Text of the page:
In recent years, the emergence of powerful NGS technology have enabled unbiased sequencing of biological samples due to its rapid turnaround time. Wilson et al presented a case of neuroleptospirosis, resulting in a dramatic clinical improvement with intravenous penicillin after identifying leptospira infection in the CSF by unbiased NGS technology. Unbiased NGS could facilitate identification of all the potential pathogens in a single assay theoretically. Herpes simplex virus1, herpes simplex virus 2 and human herpes virus type 3 were detected using NGS technology from four cases with clinically suspected viral meningoencephalitis respectively. And the results were further validated using polymerase chain reaction (PCR). Further, Yao et al detected Listeria monocytogenes in CSF from three patients with meningoencephalitis by NGS. These reports highlight the feasibility of applying NGS of CSF as a diagnostic method for central nervous system (CNS) infection. However, the majority of reports are comprised of single case reports and few studies have been reported in the application of NGS for pathogen detection from CSF samples of bacterial meningitis patients, especially in pediatric populations. In this study, we would like to use the NGS technology to detect directly from the CSF samples of children with bacterial meningitis and evaluate the feasibility and significance of the NGS technique on the pathogenic identification of bacterial meningitis.


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Study Type : Observational [Patient Registry]
Estimated Enrollment : 500 participants
Observational Model: Cohort
Time Perspective: Prospective
Target Follow-Up Duration: 2 Years
Official Title: Application of Next Generation Sequencing Technique in Pediatric Bacterial Meningitis
Actual Study Start Date : February 1, 2018
Estimated Primary Completion Date : January 31, 2020
Estimated Study Completion Date : July 31, 2020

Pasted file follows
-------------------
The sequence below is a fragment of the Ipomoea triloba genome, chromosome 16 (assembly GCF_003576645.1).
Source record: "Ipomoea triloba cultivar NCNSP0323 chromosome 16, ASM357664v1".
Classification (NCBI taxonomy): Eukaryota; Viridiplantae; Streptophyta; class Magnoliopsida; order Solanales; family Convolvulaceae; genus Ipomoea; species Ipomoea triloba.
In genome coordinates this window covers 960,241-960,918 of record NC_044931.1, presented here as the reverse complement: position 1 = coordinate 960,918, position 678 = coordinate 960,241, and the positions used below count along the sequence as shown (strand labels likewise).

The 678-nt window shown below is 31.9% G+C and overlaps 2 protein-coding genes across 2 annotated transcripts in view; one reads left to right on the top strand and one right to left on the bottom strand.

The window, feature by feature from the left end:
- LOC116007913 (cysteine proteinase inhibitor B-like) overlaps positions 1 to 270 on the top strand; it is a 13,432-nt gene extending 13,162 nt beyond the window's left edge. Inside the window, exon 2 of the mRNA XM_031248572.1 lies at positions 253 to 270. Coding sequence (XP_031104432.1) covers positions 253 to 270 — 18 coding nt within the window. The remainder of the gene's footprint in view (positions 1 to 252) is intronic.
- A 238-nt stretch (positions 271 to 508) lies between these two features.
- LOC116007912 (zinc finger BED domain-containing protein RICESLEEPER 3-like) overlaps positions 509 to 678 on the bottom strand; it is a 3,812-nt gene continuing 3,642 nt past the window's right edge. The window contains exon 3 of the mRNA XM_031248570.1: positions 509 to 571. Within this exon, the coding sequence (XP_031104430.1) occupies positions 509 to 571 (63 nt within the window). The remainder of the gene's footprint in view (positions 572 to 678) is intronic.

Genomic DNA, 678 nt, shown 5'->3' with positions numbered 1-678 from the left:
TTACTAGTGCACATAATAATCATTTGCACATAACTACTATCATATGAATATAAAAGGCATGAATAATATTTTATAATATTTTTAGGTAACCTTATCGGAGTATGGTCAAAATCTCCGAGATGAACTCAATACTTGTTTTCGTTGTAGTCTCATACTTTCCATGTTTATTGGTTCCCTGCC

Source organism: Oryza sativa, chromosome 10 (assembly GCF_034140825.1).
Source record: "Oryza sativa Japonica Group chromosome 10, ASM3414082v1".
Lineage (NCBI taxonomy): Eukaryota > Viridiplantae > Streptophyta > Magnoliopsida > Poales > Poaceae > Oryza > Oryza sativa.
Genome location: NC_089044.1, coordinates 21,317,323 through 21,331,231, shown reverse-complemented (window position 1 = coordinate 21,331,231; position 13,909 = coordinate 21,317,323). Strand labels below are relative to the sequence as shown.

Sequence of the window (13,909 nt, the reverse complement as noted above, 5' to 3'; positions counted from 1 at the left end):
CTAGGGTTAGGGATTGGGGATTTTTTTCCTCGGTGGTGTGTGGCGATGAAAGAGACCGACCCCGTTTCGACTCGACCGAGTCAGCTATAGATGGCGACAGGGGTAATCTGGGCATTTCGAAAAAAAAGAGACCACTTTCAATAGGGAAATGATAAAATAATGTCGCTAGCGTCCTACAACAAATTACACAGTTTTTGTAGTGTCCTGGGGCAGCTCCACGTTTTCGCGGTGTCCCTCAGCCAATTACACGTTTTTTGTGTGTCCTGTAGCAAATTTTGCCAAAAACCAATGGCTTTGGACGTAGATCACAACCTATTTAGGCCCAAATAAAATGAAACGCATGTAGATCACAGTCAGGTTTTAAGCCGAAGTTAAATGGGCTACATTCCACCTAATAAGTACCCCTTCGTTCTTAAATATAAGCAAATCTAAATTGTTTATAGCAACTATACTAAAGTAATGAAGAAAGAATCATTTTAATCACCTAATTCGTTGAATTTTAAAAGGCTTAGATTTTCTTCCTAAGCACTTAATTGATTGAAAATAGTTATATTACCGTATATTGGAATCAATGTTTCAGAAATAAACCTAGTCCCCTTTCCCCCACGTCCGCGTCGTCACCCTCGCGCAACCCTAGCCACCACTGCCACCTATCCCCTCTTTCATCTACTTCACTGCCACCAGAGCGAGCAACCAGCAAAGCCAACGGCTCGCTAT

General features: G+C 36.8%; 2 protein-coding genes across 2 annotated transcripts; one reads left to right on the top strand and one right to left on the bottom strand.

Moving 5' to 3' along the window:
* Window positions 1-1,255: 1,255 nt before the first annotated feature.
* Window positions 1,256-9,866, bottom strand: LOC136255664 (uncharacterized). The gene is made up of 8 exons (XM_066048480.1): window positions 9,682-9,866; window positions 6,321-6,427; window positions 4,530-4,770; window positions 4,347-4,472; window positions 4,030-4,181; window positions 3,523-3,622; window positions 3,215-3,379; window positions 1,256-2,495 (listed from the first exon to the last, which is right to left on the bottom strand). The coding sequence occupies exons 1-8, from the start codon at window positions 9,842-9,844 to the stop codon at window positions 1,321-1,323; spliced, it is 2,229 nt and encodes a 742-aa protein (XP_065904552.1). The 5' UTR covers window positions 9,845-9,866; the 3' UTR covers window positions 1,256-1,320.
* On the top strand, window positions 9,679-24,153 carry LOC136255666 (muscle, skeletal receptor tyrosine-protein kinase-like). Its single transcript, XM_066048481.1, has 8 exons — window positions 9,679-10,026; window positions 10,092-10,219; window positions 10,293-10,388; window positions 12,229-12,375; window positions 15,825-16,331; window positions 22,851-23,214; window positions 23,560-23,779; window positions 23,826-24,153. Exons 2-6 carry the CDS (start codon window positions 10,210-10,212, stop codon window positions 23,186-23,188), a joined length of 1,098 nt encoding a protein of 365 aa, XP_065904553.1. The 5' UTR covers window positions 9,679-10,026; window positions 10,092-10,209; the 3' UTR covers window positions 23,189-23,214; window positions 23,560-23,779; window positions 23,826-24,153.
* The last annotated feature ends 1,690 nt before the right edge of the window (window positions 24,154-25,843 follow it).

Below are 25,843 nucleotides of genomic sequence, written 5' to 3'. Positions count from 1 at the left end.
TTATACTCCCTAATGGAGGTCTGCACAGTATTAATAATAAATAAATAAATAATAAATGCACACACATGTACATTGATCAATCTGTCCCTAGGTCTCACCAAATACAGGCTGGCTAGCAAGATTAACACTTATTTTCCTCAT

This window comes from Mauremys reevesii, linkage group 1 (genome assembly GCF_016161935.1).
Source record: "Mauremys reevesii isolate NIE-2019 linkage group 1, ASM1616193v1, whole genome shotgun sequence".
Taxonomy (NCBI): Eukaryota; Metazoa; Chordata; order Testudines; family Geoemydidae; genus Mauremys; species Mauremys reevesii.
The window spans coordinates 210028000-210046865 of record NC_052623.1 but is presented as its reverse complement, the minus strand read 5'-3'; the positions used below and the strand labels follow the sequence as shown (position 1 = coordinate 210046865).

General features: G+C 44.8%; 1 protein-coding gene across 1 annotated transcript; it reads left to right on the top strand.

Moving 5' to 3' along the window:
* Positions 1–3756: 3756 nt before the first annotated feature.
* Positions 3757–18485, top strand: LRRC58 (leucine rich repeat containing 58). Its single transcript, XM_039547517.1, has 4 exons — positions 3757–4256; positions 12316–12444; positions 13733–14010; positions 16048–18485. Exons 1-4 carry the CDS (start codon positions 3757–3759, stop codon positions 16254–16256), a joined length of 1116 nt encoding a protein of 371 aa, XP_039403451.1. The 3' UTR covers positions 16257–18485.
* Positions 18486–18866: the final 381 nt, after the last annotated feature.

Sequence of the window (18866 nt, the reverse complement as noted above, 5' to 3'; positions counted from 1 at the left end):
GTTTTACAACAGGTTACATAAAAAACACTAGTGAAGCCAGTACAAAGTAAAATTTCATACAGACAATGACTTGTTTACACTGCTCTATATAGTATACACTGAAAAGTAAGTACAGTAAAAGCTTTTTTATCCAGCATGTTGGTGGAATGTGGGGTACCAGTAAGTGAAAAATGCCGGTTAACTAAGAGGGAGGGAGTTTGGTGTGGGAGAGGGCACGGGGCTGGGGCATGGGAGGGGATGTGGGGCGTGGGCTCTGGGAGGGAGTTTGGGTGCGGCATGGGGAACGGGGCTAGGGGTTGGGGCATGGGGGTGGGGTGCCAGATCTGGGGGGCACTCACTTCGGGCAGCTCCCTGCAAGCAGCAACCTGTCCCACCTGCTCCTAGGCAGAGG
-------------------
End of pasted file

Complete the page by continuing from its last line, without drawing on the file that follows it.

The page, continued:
Resource links provided by the National Library of Medicine

MedlinePlus related topics: Meningitis


Intervention Details:
  • Diagnostic Test: Next Generation Sequencing
    To provide rapid etiological diagnosis of patients by means of next-generation sequencing.


Primary Outcome Measures :
  1. Diagnostic value (sensitivity and sensibility, positive/negative predictive value) of next-generation sequencing in the pathogen detection of Pediatric Bacterial Meningitis [ Time Frame: 2 years ]
    We aim to collect samples cerebrospinal fluid from patients with Pediatric Bacterial Meningitis. Next-generation sequencing will be performed on the collected samples. Our analysis of the sequencing results will focus on the analysis and identification of pathogen genes and will compare the diagnostic performance of next-generation sequencing with conventional etiological diagnostic methods. We anticipate that next-generation sequencing in Pediatric Bacterial Meningitis will show a greater diagnostic value than the traditional methods (including culture, special pathogen antigen, PCR detection of nucleic acids, etc.).


Secondary Outcome Measures :
  1. Diagnostic value (sensitivity and sensibility, positive/negative predictive value) of traditional methods in the pathogen detection of infectious diseases [ Time Frame: 2 years ]